I make an honest attempt to always keep my praise response mechanism at a default setting of modest gratitude. However, on quite a few occasions in the past month, this setting changed spontaneously to genuine surprise and even unalloyed joy.
The first occasion was when a friend asked why there were no new posts on my Facebook page called Write Every Day that I’d started about a month ago. Although I knew he followed that page, often liking or commenting on stuff I wrote, it did come as a pleasant surprise to realize that he had noticed the writing had stopped.
The next occasion was at a family get-together when I mentioned in passing about having signed up for Sanskrit classes. A dear cousin whom I hadn’t met in person since quite a few months quipped, “I know.” In response to my surprised query of how he knows, pat came the reply, “I read it on your blog.” Which helped me realize that he follows my writings although he has never commented or indicated in any other way that he reads what I write.
Just a few days ago, another cousin popped up on WhatsApp with a sudden query, “Why no blog posts of late?”
And just a few minutes ago, an old student sent me a message saying, “When are you writing new blog Ma'am? I'm eagerly waiting to read.”
All these experiences hold a surreal meaning for me. Because many times when I send people links to my blog posts asking them to read, there's a tiny voice inside that keeps popping up now and then, "What makes you so sure they'll want to? Are you by chance intruding on their time and space by urging them to read you?"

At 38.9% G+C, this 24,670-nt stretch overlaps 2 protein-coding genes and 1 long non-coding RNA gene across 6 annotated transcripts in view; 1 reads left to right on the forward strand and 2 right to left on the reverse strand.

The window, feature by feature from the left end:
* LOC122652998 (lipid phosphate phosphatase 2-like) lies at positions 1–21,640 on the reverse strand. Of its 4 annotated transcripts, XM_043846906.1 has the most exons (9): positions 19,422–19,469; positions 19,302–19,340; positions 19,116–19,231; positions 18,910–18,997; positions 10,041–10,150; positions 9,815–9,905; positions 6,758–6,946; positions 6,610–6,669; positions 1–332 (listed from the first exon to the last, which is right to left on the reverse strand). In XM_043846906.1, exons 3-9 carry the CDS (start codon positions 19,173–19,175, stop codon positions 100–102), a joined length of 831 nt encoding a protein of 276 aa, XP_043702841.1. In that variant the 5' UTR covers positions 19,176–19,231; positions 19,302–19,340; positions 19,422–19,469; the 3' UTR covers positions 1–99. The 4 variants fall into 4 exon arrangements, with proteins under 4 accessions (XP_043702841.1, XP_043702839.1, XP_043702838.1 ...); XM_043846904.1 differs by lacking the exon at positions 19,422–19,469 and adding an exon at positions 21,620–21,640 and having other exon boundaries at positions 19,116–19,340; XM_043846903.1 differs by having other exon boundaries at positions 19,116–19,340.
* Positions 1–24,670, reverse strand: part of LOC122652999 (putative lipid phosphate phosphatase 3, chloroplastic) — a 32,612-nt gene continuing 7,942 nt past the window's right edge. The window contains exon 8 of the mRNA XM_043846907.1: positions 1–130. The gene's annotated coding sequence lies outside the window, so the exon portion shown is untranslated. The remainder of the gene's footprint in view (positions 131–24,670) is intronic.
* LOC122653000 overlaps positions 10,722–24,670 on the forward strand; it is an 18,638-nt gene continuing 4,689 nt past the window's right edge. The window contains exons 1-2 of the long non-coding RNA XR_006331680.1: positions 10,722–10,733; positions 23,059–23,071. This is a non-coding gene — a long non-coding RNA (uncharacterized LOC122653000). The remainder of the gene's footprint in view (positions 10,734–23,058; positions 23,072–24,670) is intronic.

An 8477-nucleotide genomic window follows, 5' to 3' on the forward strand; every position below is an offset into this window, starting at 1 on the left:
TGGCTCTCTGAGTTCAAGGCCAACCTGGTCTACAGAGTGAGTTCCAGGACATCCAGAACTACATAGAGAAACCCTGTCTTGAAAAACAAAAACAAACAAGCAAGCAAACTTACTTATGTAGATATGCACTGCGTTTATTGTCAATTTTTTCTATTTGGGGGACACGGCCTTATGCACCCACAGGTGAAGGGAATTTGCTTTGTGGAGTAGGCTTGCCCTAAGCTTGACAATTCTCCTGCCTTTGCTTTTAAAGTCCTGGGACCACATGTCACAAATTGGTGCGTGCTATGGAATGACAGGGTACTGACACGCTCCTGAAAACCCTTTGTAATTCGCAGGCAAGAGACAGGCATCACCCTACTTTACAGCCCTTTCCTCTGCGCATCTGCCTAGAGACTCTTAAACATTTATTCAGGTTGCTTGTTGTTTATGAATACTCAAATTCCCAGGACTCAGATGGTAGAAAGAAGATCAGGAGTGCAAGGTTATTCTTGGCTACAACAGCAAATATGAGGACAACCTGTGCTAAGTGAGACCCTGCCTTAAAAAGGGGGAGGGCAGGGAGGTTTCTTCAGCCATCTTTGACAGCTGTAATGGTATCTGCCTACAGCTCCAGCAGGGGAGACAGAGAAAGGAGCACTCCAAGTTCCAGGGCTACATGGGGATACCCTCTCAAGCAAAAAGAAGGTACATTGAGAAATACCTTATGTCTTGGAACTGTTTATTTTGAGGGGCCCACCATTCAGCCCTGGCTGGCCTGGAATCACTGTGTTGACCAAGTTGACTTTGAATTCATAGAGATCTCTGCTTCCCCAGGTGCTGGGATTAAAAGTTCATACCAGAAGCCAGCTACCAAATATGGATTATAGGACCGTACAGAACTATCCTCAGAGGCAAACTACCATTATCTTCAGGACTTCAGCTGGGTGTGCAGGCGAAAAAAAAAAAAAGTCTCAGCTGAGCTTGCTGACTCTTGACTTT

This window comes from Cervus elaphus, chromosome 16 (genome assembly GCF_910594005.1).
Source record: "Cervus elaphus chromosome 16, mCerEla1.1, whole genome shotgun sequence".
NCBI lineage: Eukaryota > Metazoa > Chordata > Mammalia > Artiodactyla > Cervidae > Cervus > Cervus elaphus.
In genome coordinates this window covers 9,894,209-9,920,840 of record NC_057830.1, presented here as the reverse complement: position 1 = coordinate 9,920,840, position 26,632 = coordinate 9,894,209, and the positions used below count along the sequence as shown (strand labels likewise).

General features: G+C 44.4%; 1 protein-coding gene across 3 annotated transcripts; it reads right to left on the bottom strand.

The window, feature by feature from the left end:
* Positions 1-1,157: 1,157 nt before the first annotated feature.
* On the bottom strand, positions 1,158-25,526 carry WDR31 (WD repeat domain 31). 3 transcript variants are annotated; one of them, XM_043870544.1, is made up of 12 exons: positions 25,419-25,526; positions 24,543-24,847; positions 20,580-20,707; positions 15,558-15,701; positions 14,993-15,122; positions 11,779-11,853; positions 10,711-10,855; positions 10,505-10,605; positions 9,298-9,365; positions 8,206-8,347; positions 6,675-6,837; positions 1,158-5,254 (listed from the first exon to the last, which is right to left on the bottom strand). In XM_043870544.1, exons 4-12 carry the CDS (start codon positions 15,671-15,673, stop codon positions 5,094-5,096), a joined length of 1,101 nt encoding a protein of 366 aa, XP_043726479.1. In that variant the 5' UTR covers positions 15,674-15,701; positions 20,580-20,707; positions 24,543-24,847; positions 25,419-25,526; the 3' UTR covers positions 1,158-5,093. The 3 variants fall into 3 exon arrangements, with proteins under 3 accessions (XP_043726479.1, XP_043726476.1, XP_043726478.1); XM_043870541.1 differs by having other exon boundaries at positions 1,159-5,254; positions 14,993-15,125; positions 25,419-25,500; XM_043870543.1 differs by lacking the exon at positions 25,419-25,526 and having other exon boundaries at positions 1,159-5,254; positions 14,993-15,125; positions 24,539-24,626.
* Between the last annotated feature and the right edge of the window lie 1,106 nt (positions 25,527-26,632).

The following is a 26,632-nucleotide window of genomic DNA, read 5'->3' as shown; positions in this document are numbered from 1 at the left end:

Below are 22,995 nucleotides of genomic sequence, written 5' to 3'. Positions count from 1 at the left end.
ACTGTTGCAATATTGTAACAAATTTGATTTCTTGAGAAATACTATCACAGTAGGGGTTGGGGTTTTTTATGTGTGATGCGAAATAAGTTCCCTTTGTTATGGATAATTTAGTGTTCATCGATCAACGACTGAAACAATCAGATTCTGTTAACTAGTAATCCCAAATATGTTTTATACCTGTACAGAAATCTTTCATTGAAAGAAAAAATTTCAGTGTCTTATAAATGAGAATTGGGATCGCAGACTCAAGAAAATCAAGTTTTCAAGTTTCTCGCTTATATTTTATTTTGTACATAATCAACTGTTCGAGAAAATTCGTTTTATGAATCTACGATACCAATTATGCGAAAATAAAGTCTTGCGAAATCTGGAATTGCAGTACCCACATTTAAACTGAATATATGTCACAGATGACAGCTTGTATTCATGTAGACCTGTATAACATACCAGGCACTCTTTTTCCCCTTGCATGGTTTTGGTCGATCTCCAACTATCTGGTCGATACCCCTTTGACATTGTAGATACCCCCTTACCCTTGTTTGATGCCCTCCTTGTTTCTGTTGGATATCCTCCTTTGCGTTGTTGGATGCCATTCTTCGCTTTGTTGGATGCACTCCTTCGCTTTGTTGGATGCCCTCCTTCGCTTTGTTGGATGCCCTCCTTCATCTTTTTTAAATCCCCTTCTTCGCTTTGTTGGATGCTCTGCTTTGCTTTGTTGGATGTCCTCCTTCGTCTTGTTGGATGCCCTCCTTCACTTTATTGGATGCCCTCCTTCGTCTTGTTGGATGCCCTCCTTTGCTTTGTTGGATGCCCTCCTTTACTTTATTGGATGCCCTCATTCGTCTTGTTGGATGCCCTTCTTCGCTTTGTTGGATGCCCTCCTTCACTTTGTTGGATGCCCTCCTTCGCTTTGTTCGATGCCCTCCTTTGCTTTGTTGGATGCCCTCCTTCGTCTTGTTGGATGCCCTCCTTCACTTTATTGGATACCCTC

Whenever I write something, it’s mostly because I’m moved by a particular topic. In that sense, it serves as a chronicle of my views and an outlet for my thoughts. Sometimes, the writing is to try and convey a particular viewpoint that I think will be useful to my readers.
To myself, rather than a “writer”, I feel like just someone who
- spends a lot of time thinking of things that most others don’t notice or don’t break their heads over
- is persistent enough to work at putting those thoughts down in writing, and
- has the nerve to share these thoughts with the world.
Which is why it always surprises me when I get feedback saying someone is touched by what I write. And it astonishes and gratifies me that people actually wait to read what I have to say.
Putting together all those surreal experiences I mentioned earlier, I’m left once more humbled and grateful and aware of a greater sense of responsibility. To write more often in the vein I do. To try and keep my voice as sane and free of petty considerations as possible. To try and become a really great writer.